“For every [guitar] I found that I wanted to keep, I’d uncover 20 to 30 instruments that I knew were for sale in pawn shops and music stores, but were worth double or triple the asking price,” he says. “I’d put $10 to $15 down and they’d hold it for a month interest free.”
The method reflected Gruhn’s business acumen: Layaway had no interest charges, but if he had borrowed money from the pawn shop, he would have been charged a monthly 20-percent-plus interest rate. He also found treasures in music shops and newspapers’ classified advertisements.
Gruhn was graduated from the University of Chicago with a bachelor’s of science in ethology, focused on instinctive animal behavioral studies.
He spent one year in graduate studies at Duke University and then spent one semester at the University of Tennessee in Knoxville. He filled one room of his two-bedroom apartment with his instrument collections.
Then Hank Williams Jr. called.
“Hank Wililiams Jr. called me and said Sonny Osborne of the Osborne Brothers (bluegrass musicians of “Rocky Top” fame) told him I had a lot of guitars. He was interested in collecting. That was 1968.”
Williams drove four hours to Knoxville from Nashville, navigating the curvy roads of the Cumberland Plateau, pre-Interstate highway, in a Jaguar E.
Williams left with three guitars, and returned the next day to load up more guitars in a Cadillac Eldorado. He offered to help Gruhn set up a business in Nashville.
Gruhn said he was growing more disenchanted with his field of study, especially since only a handful of PhD positions were available and few grants available for research.
“Williams told me that Nashville didn’t have any good vintage stores, and if I came to town, he would set me up in business. So I quit school,” Gruhn said.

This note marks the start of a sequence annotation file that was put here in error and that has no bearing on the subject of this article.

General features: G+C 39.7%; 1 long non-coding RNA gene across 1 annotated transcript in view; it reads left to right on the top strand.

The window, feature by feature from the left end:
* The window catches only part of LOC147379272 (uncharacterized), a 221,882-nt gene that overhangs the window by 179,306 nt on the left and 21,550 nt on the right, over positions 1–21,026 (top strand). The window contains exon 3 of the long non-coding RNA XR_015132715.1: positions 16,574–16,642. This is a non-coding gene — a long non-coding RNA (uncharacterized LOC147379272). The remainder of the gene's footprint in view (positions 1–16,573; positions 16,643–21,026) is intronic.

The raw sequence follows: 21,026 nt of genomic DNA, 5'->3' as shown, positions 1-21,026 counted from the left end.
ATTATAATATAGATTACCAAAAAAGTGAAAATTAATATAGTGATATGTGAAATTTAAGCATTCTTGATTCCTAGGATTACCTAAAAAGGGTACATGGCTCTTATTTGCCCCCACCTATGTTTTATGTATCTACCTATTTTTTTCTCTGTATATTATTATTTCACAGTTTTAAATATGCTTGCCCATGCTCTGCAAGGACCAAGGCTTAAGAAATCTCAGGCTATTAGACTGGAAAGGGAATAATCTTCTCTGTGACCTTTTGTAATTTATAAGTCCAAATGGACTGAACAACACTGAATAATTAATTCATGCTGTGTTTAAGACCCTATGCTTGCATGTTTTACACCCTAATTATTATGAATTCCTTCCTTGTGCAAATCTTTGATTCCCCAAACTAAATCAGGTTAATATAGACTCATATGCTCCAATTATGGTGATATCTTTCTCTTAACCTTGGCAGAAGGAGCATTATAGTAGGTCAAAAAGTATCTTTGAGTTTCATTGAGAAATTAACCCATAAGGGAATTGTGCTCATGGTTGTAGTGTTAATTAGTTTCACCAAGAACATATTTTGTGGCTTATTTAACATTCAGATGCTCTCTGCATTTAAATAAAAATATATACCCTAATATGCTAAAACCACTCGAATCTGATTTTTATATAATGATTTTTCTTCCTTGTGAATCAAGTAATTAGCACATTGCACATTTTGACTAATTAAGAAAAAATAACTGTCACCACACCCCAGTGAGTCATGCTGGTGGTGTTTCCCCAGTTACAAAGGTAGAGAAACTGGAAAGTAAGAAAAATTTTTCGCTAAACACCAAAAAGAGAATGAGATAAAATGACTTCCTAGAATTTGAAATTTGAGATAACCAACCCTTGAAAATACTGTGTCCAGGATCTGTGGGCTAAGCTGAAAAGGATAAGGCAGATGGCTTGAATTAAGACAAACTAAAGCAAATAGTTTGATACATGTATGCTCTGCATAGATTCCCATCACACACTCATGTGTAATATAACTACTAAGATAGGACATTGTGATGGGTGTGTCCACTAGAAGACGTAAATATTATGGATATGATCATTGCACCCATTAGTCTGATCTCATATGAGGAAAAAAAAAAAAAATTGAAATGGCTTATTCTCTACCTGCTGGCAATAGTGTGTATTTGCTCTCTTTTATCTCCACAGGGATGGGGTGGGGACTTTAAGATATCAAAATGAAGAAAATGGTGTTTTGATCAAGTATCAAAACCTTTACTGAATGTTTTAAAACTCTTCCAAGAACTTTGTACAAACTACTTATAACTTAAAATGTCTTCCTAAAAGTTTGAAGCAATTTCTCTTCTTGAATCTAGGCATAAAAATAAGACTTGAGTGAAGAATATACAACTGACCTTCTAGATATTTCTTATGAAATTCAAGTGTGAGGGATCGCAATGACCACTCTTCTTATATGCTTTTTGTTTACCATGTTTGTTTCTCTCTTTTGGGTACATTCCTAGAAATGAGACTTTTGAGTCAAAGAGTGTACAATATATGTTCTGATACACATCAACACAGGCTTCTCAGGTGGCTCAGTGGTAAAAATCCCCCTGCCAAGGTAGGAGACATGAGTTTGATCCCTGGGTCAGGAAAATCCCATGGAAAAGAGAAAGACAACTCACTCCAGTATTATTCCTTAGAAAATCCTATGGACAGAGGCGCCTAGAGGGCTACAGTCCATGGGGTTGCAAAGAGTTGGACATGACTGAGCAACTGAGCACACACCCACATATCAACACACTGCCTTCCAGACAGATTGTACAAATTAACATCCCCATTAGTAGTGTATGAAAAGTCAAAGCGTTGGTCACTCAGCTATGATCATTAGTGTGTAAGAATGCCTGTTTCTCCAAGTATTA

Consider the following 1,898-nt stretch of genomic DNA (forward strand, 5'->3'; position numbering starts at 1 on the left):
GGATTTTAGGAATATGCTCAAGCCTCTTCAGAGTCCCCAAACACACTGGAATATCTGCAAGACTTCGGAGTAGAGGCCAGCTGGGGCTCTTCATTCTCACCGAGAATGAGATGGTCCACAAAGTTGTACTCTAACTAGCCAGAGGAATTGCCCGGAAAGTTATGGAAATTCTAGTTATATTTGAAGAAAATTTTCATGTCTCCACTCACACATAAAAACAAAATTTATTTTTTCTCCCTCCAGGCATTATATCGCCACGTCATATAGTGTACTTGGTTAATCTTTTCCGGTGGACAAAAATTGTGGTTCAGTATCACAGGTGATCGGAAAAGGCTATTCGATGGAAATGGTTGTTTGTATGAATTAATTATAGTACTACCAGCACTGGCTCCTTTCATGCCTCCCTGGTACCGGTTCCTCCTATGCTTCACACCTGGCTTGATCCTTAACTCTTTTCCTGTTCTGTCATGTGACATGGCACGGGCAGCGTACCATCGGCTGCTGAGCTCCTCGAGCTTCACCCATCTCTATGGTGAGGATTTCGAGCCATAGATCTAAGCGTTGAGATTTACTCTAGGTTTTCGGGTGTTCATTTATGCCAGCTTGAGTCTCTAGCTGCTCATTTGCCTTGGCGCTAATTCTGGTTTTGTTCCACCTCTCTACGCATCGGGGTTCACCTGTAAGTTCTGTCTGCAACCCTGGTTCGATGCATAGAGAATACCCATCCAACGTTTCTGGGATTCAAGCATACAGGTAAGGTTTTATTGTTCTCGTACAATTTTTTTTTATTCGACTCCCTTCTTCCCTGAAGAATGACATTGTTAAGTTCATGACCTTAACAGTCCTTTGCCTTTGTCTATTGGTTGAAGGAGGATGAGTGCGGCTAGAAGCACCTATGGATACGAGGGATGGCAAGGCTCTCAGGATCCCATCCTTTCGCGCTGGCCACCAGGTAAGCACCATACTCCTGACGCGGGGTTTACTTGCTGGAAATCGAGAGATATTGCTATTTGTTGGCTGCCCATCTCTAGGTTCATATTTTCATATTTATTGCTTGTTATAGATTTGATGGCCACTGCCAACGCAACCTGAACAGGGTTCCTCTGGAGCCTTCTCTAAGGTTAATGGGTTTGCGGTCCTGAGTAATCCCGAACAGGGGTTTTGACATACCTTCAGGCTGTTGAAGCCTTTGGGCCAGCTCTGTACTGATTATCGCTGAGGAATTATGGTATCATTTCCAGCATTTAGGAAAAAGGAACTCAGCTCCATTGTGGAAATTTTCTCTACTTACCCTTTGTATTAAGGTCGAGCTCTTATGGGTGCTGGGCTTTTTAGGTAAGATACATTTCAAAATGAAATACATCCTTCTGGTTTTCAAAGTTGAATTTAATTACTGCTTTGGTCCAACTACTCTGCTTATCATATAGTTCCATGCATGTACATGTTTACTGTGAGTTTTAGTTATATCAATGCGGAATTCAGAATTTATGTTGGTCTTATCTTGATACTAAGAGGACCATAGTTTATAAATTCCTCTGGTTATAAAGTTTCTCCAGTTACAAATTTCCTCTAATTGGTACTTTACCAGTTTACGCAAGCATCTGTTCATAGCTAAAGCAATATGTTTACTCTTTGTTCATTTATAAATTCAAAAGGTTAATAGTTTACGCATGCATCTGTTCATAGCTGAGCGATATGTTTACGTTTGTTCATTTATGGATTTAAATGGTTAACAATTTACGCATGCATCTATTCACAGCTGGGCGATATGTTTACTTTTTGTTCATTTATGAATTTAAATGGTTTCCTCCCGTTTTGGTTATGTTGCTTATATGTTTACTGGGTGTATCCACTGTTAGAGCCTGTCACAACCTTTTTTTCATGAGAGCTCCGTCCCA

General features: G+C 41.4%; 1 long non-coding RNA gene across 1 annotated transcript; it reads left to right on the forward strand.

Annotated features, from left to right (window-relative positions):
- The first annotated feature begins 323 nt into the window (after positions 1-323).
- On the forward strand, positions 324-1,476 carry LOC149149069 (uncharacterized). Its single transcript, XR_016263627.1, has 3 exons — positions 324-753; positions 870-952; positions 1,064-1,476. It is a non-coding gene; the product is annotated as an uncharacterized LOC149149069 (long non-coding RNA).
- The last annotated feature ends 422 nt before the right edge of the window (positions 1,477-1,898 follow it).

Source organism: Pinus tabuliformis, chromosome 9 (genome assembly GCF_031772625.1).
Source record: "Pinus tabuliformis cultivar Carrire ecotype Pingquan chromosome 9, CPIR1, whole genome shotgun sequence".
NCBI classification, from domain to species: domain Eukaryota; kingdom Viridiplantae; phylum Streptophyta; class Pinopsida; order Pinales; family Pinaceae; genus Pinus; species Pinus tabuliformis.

He’s steadfast that the best guitars are, despite today’s technological advances, from “the Golden Era.”
“The new guitars are far better than those of 50 years ago, but not as good as the Golden Era,” he said.
For electric guitars, the Golden Era encompassed the 1950s through the early 60s; Gibson archtop and flat tops the 1930s; Gibson mandolins the 1920s; Martin flat top acoustic steel string guitars, 1928 through the 1930s; most electric guitars, such as Fender and Rickenbacker, the 1950s through the early 1960s; and Fender basses and amplifiers the 1950s and early 1960s.
He’s also insistent that owners find an expert to repair a broken instrument. Indeed, he has always dedicated a major portion of his store to repair and restoration: It occupies one-third of his store’s 18,000 square feet, and employs eight.
“With the right restoration, you can add value,” Gruhn said. “A botched repair can ruin an instrument. … Don’t try to fix it yourself or take it to the lowest bidder.
“Loosen the strings. Keep it at the right temperature and humidity – that’s like putting it in suspended animation – until you find the expert to repair it.”
It’s not just an act of fixing a compliant tool for Gruhn.
No, the great instruments are partners in the hands of brilliant musicians – and he feels an emotional bond with them.
“They feel alive,” he said. “Great instruments have soul and personality.